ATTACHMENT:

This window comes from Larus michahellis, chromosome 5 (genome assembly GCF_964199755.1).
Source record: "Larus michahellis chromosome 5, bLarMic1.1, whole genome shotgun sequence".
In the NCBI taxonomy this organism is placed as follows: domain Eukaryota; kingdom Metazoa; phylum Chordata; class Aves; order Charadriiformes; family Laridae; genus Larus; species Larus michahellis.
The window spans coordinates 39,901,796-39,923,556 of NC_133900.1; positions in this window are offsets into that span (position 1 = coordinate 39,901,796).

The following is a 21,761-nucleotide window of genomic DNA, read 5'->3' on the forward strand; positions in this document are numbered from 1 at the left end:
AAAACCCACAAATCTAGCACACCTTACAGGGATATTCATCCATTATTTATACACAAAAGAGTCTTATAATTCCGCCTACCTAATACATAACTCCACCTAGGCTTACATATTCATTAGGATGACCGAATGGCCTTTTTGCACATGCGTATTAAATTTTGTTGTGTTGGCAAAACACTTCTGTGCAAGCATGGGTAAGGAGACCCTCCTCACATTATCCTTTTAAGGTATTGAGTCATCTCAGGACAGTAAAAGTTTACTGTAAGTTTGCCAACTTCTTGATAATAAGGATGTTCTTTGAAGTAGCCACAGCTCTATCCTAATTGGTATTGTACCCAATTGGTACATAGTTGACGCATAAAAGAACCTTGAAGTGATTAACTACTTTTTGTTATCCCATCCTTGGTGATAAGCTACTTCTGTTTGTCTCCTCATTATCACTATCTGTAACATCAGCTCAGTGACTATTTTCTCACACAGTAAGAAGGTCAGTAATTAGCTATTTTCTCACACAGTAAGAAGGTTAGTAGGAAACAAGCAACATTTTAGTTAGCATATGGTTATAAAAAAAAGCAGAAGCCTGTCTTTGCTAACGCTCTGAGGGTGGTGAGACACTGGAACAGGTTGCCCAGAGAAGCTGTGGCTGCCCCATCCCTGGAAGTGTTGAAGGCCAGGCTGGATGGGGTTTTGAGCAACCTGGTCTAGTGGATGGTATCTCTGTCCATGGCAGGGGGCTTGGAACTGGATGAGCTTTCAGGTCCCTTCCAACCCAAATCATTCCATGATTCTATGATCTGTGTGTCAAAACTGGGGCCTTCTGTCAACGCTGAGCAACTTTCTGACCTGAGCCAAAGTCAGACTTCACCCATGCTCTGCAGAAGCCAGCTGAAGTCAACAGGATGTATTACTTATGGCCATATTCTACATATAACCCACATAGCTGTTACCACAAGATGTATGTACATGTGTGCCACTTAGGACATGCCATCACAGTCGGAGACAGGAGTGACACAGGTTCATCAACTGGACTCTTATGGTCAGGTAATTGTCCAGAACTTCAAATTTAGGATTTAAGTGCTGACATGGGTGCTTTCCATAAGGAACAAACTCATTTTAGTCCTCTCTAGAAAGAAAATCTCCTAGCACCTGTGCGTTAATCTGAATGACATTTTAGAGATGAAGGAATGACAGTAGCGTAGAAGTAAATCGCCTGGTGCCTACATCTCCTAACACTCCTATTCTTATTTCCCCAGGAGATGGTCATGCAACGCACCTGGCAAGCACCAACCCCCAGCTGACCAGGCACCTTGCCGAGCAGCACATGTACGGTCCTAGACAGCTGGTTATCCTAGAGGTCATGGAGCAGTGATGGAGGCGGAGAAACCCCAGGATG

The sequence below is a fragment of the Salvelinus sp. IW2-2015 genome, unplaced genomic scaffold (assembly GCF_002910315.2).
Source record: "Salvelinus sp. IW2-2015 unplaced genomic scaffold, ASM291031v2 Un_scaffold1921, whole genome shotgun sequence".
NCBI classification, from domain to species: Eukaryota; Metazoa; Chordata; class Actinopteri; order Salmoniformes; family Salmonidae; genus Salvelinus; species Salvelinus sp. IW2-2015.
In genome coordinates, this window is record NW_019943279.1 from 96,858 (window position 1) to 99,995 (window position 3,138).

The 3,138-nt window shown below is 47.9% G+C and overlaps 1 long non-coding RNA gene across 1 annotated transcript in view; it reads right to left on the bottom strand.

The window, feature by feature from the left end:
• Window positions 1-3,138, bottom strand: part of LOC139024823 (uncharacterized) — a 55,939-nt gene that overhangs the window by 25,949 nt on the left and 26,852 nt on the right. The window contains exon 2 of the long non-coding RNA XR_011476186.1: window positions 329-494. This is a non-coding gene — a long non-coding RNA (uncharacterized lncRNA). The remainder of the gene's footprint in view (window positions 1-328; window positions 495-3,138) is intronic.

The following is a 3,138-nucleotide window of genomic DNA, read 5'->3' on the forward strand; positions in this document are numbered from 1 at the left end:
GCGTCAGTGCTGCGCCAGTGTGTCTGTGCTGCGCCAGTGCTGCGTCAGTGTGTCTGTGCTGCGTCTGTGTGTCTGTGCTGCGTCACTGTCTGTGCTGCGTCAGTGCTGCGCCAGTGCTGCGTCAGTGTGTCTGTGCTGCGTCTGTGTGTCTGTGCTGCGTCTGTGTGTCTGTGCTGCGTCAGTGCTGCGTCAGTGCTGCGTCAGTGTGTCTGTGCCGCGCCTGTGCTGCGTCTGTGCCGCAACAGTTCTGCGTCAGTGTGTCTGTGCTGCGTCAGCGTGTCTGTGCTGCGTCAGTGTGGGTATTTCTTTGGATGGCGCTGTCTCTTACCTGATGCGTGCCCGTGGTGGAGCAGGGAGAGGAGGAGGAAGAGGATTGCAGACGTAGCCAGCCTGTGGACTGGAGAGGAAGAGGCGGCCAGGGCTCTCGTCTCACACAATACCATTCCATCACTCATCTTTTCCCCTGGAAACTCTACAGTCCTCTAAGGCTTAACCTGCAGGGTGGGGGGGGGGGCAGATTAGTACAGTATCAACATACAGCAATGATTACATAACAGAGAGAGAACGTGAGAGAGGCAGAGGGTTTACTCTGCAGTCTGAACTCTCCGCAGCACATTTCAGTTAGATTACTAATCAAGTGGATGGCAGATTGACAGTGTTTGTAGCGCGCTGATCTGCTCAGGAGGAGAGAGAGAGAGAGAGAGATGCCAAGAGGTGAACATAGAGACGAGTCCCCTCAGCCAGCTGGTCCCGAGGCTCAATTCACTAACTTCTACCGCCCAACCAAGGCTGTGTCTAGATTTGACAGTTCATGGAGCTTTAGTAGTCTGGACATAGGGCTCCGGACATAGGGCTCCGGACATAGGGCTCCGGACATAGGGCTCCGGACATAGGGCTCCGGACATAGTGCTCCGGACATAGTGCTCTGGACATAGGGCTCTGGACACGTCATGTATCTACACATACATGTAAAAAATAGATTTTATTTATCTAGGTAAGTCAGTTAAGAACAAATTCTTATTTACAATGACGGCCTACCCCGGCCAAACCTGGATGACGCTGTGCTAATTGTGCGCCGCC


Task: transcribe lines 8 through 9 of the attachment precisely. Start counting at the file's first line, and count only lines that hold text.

Source record: "Salvelinus sp. IW2-2015 unplaced genomic scaffold, ASM291031v2 Un_scaffold1921, whole genome shotgun sequence".
NCBI classification, from domain to species: Eukaryota; Metazoa; Chordata; class Actinopteri; order Salmoniformes; family Salmonidae; genus Salvelinus; species Salvelinus sp. IW2-2015.